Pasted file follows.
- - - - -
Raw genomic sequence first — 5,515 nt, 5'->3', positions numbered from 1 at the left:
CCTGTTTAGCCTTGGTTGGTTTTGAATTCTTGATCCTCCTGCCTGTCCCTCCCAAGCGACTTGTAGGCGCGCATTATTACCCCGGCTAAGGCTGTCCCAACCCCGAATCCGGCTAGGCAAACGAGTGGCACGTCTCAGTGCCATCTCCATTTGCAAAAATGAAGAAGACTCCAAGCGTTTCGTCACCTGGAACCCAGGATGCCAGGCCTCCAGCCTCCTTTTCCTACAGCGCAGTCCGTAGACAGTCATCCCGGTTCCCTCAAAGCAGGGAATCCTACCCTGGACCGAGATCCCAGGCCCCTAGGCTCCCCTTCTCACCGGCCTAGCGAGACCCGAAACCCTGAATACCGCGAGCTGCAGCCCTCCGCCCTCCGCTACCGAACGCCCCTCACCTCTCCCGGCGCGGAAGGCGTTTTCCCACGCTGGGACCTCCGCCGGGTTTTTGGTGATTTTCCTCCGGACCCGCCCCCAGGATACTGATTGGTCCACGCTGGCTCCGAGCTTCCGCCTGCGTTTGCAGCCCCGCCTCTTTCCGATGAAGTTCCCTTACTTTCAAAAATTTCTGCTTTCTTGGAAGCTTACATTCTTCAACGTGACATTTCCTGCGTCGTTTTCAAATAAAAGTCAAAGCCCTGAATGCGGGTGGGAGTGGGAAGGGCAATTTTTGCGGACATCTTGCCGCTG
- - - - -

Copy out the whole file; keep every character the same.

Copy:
Raw genomic sequence first — 5,515 nt, 5'->3', positions numbered from 1 at the left:
CCTGTTTAGCCTTGGTTGGTTTTGAATTCTTGATCCTCCTGCCTGTCCCTCCCAAGCGACTTGTAGGCGCGCATTATTACCCCGGCTAAGGCTGTCCCAACCCCGAATCCGGCTAGGCAAACGAGTGGCACGTCTCAGTGCCATCTCCATTTGCAAAAATGAAGAAGACTCCAAGCGTTTCGTCACCTGGAACCCAGGATGCCAGGCCTCCAGCCTCCTTTTCCTACAGCGCAGTCCGTAGACAGTCATCCCGGTTCCCTCAAAGCAGGGAATCCTACCCTGGACCGAGATCCCAGGCCCCTAGGCTCCCCTTCTCACCGGCCTAGCGAGACCCGAAACCCTGAATACCGCGAGCTGCAGCCCTCCGCCCTCCGCTACCGAACGCCCCTCACCTCTCCCGGCGCGGAAGGCGTTTTCCCACGCTGGGACCTCCGCCGGGTTTTTGGTGATTTTCCTCCGGACCCGCCCCCAGGATACTGATTGGTCCACGCTGGCTCCGAGCTTCCGCCTGCGTTTGCAGCCCCGCCTCTTTCCGATGAAGTTCCCTTACTTTCAAAAATTTCTGCTTTCTTGGAAGCTTACATTCTTCAACGTGACATTTCCTGCGTCGTTTTCAAATAAAAGTCAAAGCCCTGAATGCGGGTGGGAGTGGGAAGGGCAATTTTTGCGGACATCTTGCCGCTG